(CNN)Bees, chimps, clownfish and hyenas all live in groups with a leader or dominant individual. So do many other animals. How does power shift from one animal to another?
The transfer of power is sometimes not that simple.
As the United States inaugurates a new president on Wednesday, here's a look at the different ways the animal kingdom handles changes in leadership.
For chimpanzees, our closest living relatives, a change in the alpha male can be a fairly brutal affair.
"So in human societies, especially liberal democracies, we have this idea of a leader that is looking beyond their own interest, somebody who is thinking about the interests of the group as a whole, and I think that leadership in many, maybe most, group-living animals isn't that," said Michael Wilson, an associate professor in the departments of anthropology and ecology, evolution and behavior at the University of Minnesota in Saint Paul.
"In chimpanzees, especially, it's more a matter of individuals bullying their way to the top of the hierarchy and getting what they want."
Wilson worked in Gombe National Park in Tanzania, where primatologist Jane Goodall had previously studied chimps. There he observed Frodo, a particularly fearsome and aggressive alpha male. Some males like Frodo, Wilson said, are able "to maintain power by being big and mean, but it's usually the case in chimpanzee society that males need some political support from other males.
"That's something that Frodo's brother Freud did while he was in power -- he spent more time grooming other males and kind of building a coalition to keep himself in power."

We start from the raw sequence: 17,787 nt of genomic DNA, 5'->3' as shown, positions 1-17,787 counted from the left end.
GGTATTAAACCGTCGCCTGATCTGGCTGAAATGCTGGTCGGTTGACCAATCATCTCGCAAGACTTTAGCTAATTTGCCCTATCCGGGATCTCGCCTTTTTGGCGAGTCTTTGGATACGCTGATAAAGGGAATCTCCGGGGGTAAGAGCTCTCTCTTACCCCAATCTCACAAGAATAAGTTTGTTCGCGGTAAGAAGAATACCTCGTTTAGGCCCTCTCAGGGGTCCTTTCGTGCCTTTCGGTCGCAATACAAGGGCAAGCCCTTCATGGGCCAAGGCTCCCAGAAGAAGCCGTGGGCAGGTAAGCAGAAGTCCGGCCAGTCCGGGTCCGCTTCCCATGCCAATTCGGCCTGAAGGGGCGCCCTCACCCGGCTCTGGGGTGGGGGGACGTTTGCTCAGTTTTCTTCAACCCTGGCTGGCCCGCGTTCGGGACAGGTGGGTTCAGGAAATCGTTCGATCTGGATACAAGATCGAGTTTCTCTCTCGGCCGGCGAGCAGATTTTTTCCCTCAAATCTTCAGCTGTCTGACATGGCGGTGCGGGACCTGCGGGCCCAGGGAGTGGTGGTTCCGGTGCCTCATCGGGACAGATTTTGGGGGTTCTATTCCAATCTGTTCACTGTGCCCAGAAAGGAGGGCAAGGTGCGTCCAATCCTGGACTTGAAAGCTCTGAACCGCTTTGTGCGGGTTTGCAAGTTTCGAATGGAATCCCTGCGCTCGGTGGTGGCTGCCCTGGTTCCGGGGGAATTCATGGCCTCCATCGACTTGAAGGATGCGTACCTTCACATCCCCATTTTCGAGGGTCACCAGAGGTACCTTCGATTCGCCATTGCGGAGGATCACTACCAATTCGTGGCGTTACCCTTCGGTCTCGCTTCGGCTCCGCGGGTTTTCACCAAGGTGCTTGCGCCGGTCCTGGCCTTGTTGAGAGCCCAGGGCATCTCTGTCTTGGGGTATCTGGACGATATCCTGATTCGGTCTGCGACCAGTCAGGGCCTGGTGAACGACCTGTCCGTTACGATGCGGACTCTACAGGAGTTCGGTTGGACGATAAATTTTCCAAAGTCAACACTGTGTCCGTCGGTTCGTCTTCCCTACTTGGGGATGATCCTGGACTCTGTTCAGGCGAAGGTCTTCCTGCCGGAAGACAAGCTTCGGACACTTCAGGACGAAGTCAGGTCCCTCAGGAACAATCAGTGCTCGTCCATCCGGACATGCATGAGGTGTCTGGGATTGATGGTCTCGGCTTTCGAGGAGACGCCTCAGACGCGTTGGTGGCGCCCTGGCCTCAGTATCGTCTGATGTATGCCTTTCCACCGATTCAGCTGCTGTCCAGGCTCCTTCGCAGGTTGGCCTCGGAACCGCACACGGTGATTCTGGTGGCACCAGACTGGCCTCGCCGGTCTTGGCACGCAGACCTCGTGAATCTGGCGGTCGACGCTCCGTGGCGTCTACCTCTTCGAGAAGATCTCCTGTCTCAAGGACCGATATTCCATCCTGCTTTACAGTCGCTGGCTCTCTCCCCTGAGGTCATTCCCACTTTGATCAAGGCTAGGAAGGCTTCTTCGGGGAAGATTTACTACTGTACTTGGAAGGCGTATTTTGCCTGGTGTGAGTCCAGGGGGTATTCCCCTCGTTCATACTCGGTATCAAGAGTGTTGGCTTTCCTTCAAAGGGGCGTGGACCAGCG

An alpha male is usually able to hold the position for three to five years. At that point, a younger male would likely make a challenge such as shaking the tree the alpha might be sleeping in and generally behaving aggressively. Sometimes, the challenge is violent; in rare cases, the alpha ends up dead.
"Male chimpanzees who have been defeated sometimes throw a tantrum. This kind of behavior is seen in adult males who have trouble accepting the situation. They go into depression or don't eat," said Frans de Waal, a professor emeritus at Emory University in Atlanta and author of the book "Chimpanzee Politics."
Most ultimately do accept the new alpha, however, including Frodo, who in his retirement appeared largely uninterested in social interaction and spent nearly all of his time searching for food.
In some female-dominated animal groups, different behavior is at play.
One of Africa's top predators, spotted hyenas assume the social ranks of their mothers. When the queen, or alpha female, dies, her youngest daughter simply assumes her position, usually without any disputes within the group, said Jenn Smith, an associate professor of biology and chair of the biology department at Mills College in Oakland, California.
Should conflicts emerge, females use their unusual pseudo-penises -- enlarged genitalia -- to resolve fights during ritualized greeting ceremonies. The hyenas stand side by side sniffing each other, which reinforces social bonds before a potentially risky task.
Meanwhile, in warm water reefs and lagoons, clownfish (think "Nemo") transfer power in a particularly unusual way. The female is the largest fish within a group. When she dies, the largest male in the group changes sex to become the new breeding female. This transition of power is built into their biological code and is irreversible.
The vast majority of animals are ultimately able to engineer a peaceful switch, Smith said.